While minister’s son gets bail, ‘Scarlett’ haunts German mother (Lead)

November 10th, 2008 - 5:08 pm ICT by IANS  

Panaji, Nov 10 (IANS) The son of a Goa minister charged with raping a minor German girl was Monday released on bail, a day after the victim’s mother told police she wanted to withdraw the case because she was scared her daughter could become “Scarlett II” - the British teen found dead in mysterious circumstances here. Education Minister Atanasio Monserrate’s son Rohit, 21, who had been in police custody since his arrest Nov 4 for allegedly raping and sending lewd SMS messages to the 14-year-old German girl, was released on a bail bond of Rs.10,000. He has been asked to report to the Calangute police station every day for the next three days.

In a letter to the Calangute police station Sunday, the mother of the German teen said: “Since the day I have filed the complaint on October 14, life has become living hell for both me and my daughter. There are allegations and counter allegations in the media and we have now realised that we have been trapped in a situation not in our interest. We are also scared of being Scarlett II.”

Scarlett Keeling was found dead in mysterious circumstances in February this year. Her mother Fiona Mackeown had alleged that Goa’s Home Minister Ravi Naik and his son Roy and the drug mafia operating in Goa were linked to her daughter’s murder.

In her letter, the German mother said they were in a state of shock and depression and were scared of proceeding with the case, especially after the murderous attack on her counsel Aires Rodrigues, the night before she was to formally register her complaint before a senior police officer.

“We have learnt the bitter truth, that making genuine complaints against the rich and mighty is entirely counter productive. We are constantly hounded, our names sullied, campaigns organised against us and all sorts of motives attributed to us,” the 14-year-old victim’s mother has stated.

She decried the fact that the minor girl, who was abused, was now being harassed. “We are unable to lead normal lives and even our lives themselves are at stake. We are crushed under the weight of the rich and mighty and are strangers unable to beat the system.”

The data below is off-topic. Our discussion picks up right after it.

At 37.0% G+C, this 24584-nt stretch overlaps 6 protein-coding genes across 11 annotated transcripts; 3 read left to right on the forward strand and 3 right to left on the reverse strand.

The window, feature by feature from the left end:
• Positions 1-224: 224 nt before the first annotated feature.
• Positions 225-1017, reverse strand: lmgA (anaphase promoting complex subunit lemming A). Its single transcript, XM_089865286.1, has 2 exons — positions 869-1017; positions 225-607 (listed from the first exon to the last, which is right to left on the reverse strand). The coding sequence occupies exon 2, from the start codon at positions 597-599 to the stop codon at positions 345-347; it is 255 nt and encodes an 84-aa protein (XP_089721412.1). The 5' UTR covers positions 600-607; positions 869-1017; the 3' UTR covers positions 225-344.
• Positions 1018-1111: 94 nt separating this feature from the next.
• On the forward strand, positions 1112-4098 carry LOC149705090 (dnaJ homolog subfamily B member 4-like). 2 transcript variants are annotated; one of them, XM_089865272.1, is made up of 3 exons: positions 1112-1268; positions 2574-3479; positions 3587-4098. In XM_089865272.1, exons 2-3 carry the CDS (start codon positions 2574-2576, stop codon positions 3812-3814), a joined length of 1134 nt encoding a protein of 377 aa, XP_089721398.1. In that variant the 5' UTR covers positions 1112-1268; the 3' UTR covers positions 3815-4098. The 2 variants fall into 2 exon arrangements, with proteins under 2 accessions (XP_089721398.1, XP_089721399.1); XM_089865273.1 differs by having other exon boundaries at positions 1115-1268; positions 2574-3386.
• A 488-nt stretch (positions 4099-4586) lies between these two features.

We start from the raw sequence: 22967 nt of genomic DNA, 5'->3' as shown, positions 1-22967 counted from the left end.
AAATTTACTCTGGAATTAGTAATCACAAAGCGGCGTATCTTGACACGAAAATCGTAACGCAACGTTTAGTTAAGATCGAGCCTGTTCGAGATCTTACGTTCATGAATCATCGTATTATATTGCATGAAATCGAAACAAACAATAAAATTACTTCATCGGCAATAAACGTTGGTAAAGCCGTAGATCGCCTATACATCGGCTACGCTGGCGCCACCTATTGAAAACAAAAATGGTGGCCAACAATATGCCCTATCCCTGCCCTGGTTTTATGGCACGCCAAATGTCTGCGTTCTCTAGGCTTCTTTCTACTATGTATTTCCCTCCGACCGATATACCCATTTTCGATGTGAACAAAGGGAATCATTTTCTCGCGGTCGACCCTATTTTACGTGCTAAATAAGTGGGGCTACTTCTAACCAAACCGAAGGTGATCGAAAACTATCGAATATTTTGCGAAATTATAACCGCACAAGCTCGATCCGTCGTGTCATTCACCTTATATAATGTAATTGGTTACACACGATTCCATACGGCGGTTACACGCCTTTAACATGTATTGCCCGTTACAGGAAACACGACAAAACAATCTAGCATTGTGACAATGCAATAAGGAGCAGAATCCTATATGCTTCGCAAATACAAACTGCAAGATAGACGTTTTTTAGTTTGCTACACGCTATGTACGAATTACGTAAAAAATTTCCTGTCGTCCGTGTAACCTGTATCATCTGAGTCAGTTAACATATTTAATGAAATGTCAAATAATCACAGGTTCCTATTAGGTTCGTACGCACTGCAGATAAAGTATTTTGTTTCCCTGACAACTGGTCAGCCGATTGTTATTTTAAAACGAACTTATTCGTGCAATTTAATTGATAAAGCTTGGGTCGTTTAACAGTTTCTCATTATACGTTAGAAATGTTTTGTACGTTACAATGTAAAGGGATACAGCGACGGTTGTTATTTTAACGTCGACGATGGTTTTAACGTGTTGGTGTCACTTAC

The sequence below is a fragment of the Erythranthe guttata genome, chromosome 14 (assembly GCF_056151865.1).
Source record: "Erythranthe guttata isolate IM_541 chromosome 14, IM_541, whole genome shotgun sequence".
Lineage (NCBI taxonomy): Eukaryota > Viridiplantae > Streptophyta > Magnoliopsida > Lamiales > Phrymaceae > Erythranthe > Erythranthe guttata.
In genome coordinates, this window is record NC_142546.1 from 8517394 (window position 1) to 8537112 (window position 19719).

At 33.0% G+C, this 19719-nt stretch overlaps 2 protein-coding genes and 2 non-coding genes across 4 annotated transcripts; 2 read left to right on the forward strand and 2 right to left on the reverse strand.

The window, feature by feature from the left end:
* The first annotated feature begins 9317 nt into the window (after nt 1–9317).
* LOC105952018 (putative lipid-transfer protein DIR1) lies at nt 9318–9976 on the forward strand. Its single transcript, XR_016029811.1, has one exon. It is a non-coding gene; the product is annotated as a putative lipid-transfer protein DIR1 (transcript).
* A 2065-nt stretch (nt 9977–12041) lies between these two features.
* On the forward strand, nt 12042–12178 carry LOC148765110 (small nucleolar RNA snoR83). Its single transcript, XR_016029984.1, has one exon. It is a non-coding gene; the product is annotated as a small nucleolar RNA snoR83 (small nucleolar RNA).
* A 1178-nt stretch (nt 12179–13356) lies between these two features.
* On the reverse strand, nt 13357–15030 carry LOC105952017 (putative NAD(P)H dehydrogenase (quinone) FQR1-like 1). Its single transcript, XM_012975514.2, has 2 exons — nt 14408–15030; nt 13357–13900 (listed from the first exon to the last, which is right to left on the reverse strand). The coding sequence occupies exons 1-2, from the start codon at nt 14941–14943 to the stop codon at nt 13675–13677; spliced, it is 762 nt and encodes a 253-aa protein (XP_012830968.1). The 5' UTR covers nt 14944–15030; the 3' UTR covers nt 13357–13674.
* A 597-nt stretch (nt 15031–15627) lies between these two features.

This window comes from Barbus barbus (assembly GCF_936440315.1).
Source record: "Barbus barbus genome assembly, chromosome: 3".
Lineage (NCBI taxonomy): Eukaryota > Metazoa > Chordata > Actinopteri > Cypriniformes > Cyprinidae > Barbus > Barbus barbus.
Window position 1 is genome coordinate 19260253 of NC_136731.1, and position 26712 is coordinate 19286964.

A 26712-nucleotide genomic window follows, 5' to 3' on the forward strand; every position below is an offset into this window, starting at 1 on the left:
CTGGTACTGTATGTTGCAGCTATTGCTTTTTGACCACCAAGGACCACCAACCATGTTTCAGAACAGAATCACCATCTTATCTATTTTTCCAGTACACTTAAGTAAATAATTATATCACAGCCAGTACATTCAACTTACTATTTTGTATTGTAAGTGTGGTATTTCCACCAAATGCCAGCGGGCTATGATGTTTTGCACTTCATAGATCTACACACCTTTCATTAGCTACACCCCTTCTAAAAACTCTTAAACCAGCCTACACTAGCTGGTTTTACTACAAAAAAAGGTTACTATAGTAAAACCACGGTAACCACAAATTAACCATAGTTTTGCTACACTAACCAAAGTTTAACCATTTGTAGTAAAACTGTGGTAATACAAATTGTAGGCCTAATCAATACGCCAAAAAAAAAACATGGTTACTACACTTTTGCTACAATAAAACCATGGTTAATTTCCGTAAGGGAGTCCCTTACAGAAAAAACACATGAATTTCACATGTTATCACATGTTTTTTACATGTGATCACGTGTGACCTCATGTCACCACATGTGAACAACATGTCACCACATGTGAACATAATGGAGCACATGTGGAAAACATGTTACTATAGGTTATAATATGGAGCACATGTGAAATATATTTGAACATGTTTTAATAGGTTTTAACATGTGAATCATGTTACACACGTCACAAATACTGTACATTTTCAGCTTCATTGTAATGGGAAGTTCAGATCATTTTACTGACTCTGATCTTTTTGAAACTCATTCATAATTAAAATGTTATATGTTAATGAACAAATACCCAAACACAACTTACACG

The letter further said that Goa, which was once a nice place to live, had become a living hell. “In these circumstances, we do not wish to proceed with the complaint which may be treated as closed,” the letter, a copy of which is with IANS, concludes.

The mother had filed a complaint against Rohit Monserrate and Warren Alemao, nephew of Public Works Department Minister Churchill Alemao and Urban Development Minister Joaquim Alemao, alleging that they had raped her daughter.

Her counsel Aires Rodrigues told IANS that the mother was disgusted at the manner in which the police and the state administration were handling the case.

“The 14-year-old victim is being treated like the accused,” Rodrigues had said.

Education Minister Atanasio Monserrate told reporters outside the Goa Children’s Court premises here that he was relieved his son had got bail and maintained that he had “full faith in the judiciary”.

“We have just got bail now. I have always maintained that this entire case is nothing but a result of political rivalry,” he added.

Rohit has repeatedly maintained that he was innocent.

In her complaint submitted to the Calangute police Oct 2, the German mother had complained that Rohit had raped her daughter and was sending her lewd SMSes. The police refused to register the complaint and took cognisance of it 12 days later, only after the German Consul General Walter Stechel wrote to the Goa chief secretary asking him to “vigorously” investigate the case.

The police and the state administration, whose role has been described as “dubious” by Rodrigues, delayed the arrest of Rohit by more than a fortnight, on the pretext that the arrest would be carried out only after the girl deposed before a magistrate. Rodrigues had claimed that the state administration was “colluding to ensure that Rohit wasn’t arrested”.

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